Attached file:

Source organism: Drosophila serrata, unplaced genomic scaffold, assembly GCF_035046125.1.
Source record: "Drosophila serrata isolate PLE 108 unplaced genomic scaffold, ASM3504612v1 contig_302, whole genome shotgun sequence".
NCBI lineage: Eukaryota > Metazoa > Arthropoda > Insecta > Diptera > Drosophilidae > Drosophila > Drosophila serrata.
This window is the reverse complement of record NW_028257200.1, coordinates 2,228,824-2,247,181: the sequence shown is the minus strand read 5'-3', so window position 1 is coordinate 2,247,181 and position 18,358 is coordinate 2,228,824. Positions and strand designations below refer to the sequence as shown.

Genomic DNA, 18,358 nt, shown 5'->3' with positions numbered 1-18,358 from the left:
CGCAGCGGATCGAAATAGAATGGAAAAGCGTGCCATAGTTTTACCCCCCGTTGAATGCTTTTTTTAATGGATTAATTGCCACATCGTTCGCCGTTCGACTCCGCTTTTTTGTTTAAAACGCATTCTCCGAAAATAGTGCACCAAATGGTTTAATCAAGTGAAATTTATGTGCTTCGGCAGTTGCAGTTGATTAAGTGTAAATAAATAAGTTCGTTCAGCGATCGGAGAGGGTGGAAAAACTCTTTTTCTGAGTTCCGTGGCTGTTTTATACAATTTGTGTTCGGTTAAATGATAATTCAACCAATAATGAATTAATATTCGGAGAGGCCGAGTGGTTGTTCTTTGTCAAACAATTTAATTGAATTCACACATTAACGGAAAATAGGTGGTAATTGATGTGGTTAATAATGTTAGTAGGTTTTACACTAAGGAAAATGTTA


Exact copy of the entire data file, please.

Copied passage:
Source organism: Drosophila serrata, unplaced genomic scaffold, assembly GCF_035046125.1.
Source record: "Drosophila serrata isolate PLE 108 unplaced genomic scaffold, ASM3504612v1 contig_302, whole genome shotgun sequence".
NCBI lineage: Eukaryota > Metazoa > Arthropoda > Insecta > Diptera > Drosophilidae > Drosophila > Drosophila serrata.
This window is the reverse complement of record NW_028257200.1, coordinates 2,228,824-2,247,181: the sequence shown is the minus strand read 5'-3', so window position 1 is coordinate 2,247,181 and position 18,358 is coordinate 2,228,824. Positions and strand designations below refer to the sequence as shown.

Genomic DNA, 18,358 nt, shown 5'->3' with positions numbered 1-18,358 from the left:
CGCAGCGGATCGAAATAGAATGGAAAAGCGTGCCATAGTTTTACCCCCCGTTGAATGCTTTTTTTAATGGATTAATTGCCACATCGTTCGCCGTTCGACTCCGCTTTTTTGTTTAAAACGCATTCTCCGAAAATAGTGCACCAAATGGTTTAATCAAGTGAAATTTATGTGCTTCGGCAGTTGCAGTTGATTAAGTGTAAATAAATAAGTTCGTTCAGCGATCGGAGAGGGTGGAAAAACTCTTTTTCTGAGTTCCGTGGCTGTTTTATACAATTTGTGTTCGGTTAAATGATAATTCAACCAATAATGAATTAATATTCGGAGAGGCCGAGTGGTTGTTCTTTGTCAAACAATTTAATTGAATTCACACATTAACGGAAAATAGGTGGTAATTGATGTGGTTAATAATGTTAGTAGGTTTTACACTAAGGAAAATGTTA